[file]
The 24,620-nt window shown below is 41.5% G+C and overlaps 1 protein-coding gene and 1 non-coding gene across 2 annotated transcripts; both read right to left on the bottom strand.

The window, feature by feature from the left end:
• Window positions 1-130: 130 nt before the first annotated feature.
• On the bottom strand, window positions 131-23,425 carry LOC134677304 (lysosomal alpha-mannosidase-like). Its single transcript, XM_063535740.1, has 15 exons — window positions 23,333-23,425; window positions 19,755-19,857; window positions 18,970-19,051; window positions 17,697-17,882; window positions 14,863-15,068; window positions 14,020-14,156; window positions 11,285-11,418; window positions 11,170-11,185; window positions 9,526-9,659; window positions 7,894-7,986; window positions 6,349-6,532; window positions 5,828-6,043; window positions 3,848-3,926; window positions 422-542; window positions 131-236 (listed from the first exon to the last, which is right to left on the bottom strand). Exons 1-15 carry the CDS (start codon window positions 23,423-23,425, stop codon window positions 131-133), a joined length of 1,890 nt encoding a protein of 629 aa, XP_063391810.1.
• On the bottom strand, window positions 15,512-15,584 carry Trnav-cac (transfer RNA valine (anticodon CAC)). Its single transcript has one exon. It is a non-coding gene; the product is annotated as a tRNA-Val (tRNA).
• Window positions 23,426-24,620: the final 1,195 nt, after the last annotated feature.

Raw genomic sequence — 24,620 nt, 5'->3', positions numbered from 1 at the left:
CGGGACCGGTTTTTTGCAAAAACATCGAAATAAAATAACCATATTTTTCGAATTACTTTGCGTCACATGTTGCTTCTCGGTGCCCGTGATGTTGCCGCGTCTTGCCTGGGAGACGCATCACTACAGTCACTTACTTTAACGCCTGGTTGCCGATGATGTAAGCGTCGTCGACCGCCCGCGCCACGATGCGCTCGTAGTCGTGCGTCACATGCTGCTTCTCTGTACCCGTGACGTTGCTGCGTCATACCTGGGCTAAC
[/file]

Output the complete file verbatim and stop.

The 24,620-nt window shown below is 41.5% G+C and overlaps 1 protein-coding gene and 1 non-coding gene across 2 annotated transcripts; both read right to left on the bottom strand.

The window, feature by feature from the left end:
• Window positions 1-130: 130 nt before the first annotated feature.
• On the bottom strand, window positions 131-23,425 carry LOC134677304 (lysosomal alpha-mannosidase-like). Its single transcript, XM_063535740.1, has 15 exons — window positions 23,333-23,425; window positions 19,755-19,857; window positions 18,970-19,051; window positions 17,697-17,882; window positions 14,863-15,068; window positions 14,020-14,156; window positions 11,285-11,418; window positions 11,170-11,185; window positions 9,526-9,659; window positions 7,894-7,986; window positions 6,349-6,532; window positions 5,828-6,043; window positions 3,848-3,926; window positions 422-542; window positions 131-236 (listed from the first exon to the last, which is right to left on the bottom strand). Exons 1-15 carry the CDS (start codon window positions 23,423-23,425, stop codon window positions 131-133), a joined length of 1,890 nt encoding a protein of 629 aa, XP_063391810.1.
• On the bottom strand, window positions 15,512-15,584 carry Trnav-cac (transfer RNA valine (anticodon CAC)). Its single transcript has one exon. It is a non-coding gene; the product is annotated as a tRNA-Val (tRNA).
• Window positions 23,426-24,620: the final 1,195 nt, after the last annotated feature.

Raw genomic sequence — 24,620 nt, 5'->3', positions numbered from 1 at the left:
CGGGACCGGTTTTTTGCAAAAACATCGAAATAAAATAACCATATTTTTCGAATTACTTTGCGTCACATGTTGCTTCTCGGTGCCCGTGATGTTGCCGCGTCTTGCCTGGGAGACGCATCACTACAGTCACTTACTTTAACGCCTGGTTGCCGATGATGTAAGCGTCGTCGACCGCCCGCGCCACGATGCGCTCGTAGTCGTGCGTCACATGCTGCTTCTCTGTACCCGTGACGTTGCTGCGTCATACCTGGGCTAAC